On a side note, it’s hard to imagine that almost two years ago we were making books and magazines from our homes. We got through that time and did some amazing things but it’s so easy for nuance to be lost, for decision-making to become slow and fractious, when you are not in the same room. That’s why we have always wanted to have our team back together, in our offices and bureaux, whenever the rules have allowed. But as Omicron fades in Europe, we hope, and people speak with growing confidence about life after the pandemic, will companies that went along with working from home be able to reconvene their teams? And do they want to? This week I spoke to someone from a luxury brand who said that while most people wanted to return to work in her division, she couldn’t motivate her boss to come in. Another person told me that it was hard to imagine ever feeling the old team spirit again as their company had sold off half of its office space and told staff that in the future they would have to have “a good reason why they needed to come to the office” before rocking up.

Illustration: Mathieu De Muizon

And I promise this is the last thing. I presume you know that the UK prime minister is rightly in hot water for allowing parties to be held at 10 Downing Street at the height of lockdown. It is shameful and another instance of Boris Johnson waving his privilege in people’s faces but some of the BBC’s and Channel 4’s news presenters have sounded like they were auditioning for a job on Saudi TV. “Have you ever been to a work event where they served alcohol?” they huffily ask ministers. “I understand there was a trestle table involved,” one says. “Do you think that it was acceptable to be eating Pringles when other people in the country only had regular crisps?” (That’s what I thought would be the next question.) The stupidity of our rule-makers is enervating but sanctimonious news anchors are also irritating. And in full openness, I should confess that this week I did have a glass of wine during a work meeting and, sorry, cheese-sticks too. But there was no trestle table involved. That would have been bad and very un-Monocle.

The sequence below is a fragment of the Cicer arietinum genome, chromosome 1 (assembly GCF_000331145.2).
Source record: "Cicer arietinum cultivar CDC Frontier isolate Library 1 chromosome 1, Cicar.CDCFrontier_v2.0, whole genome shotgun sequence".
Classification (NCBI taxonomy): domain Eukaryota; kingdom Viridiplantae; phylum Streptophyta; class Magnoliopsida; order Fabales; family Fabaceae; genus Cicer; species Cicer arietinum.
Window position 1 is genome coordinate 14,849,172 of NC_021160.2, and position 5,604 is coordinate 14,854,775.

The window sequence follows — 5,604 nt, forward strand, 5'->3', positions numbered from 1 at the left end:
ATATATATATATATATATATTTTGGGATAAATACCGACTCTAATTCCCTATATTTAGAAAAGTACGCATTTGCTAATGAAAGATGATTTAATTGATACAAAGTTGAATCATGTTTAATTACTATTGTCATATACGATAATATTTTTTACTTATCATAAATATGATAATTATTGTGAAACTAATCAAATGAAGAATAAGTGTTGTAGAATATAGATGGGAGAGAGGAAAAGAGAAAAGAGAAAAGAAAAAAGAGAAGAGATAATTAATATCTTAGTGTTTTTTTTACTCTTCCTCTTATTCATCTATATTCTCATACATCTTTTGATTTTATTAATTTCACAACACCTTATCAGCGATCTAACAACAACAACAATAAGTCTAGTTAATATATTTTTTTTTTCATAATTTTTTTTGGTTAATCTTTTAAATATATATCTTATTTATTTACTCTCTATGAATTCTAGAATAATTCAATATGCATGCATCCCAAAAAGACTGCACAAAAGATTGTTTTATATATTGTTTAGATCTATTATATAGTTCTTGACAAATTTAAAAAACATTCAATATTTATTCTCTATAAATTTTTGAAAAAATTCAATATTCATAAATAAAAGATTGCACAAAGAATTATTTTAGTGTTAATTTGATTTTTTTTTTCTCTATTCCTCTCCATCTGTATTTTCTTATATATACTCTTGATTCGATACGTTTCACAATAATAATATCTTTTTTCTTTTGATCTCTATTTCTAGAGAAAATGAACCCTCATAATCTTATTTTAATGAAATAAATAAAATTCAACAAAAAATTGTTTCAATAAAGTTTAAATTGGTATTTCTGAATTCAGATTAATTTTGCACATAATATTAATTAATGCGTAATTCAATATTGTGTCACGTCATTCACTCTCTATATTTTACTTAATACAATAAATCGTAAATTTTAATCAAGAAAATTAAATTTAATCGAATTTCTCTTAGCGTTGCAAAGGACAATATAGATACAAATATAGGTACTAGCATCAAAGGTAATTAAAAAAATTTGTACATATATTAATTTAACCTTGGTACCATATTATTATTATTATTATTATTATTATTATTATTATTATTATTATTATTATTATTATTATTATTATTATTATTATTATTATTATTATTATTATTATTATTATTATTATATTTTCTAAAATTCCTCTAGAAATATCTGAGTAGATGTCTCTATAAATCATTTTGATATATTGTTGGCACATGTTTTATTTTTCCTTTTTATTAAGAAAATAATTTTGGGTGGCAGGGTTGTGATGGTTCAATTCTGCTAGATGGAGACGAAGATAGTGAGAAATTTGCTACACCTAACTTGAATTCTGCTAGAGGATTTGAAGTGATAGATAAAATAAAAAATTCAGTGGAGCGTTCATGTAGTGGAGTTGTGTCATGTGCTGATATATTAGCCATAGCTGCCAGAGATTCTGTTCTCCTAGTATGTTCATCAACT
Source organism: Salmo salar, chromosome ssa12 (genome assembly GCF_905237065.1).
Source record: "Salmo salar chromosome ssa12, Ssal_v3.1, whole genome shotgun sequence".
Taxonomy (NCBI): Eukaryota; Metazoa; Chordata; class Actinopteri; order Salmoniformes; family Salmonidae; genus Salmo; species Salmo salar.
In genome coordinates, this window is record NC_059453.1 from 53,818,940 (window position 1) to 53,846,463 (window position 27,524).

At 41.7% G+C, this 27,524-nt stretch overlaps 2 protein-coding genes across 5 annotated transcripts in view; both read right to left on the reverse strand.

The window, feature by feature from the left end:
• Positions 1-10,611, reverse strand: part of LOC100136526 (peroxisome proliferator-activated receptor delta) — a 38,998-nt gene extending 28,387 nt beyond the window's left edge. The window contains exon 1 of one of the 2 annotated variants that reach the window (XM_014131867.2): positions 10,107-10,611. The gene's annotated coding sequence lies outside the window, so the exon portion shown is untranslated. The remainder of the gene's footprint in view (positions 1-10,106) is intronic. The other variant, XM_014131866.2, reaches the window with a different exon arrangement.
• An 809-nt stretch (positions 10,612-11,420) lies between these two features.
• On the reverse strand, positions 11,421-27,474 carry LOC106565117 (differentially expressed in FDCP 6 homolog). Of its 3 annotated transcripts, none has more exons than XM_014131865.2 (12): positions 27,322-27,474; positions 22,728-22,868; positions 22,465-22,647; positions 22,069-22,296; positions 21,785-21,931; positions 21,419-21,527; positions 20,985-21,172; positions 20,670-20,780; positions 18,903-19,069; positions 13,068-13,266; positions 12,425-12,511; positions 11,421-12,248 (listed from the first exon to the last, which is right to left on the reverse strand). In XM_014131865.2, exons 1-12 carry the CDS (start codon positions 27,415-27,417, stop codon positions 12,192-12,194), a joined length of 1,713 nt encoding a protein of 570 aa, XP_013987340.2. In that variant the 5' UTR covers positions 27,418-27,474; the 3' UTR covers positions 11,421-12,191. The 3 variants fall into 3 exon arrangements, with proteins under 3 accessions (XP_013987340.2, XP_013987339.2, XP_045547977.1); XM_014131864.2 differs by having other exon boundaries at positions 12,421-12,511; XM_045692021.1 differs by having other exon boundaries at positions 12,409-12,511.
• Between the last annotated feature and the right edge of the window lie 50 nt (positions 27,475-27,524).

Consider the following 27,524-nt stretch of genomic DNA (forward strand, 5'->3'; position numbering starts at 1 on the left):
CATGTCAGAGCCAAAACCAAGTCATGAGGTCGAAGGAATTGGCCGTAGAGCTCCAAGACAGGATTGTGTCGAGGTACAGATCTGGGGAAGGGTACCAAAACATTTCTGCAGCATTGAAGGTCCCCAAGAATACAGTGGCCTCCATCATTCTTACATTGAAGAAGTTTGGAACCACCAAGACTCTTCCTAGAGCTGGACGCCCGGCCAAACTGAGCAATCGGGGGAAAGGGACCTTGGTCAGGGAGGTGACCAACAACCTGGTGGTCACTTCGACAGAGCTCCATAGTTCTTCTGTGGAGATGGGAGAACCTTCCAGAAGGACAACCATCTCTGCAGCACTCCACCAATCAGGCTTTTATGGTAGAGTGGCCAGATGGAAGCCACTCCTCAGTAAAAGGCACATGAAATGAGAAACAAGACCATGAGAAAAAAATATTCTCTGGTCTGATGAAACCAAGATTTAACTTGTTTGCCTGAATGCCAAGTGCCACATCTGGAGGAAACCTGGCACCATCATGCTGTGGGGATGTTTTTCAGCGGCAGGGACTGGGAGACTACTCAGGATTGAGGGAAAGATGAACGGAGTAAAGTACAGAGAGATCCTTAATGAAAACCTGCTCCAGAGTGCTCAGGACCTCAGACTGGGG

Monocle’s new Zürich Kiosk

Our new Kiosk at Zürich’s Jelmoli department store is open for business, offering a fine collection of books and magazines, a buzzing La Marzocco coffee machine and quality wares. Watch our film to see it in action.

How We Live / Dancing in the park

All the right moves

A woman’s heels crack against paving stones at 19.00 on a Tuesday in Alameda Central, Mexico City’s oldest park (writes Louis Harnett O’Meara). She’s lifted back up and spun twice by a stocky man with surprising dexterity – he wears a corporate-blue shirt, three buttons undone – before he slinks away from her with a hand against her waist, the other flinging out into the air. Shouting from her spot beside the stereo system, the instructor congratulates them: “Muy bien!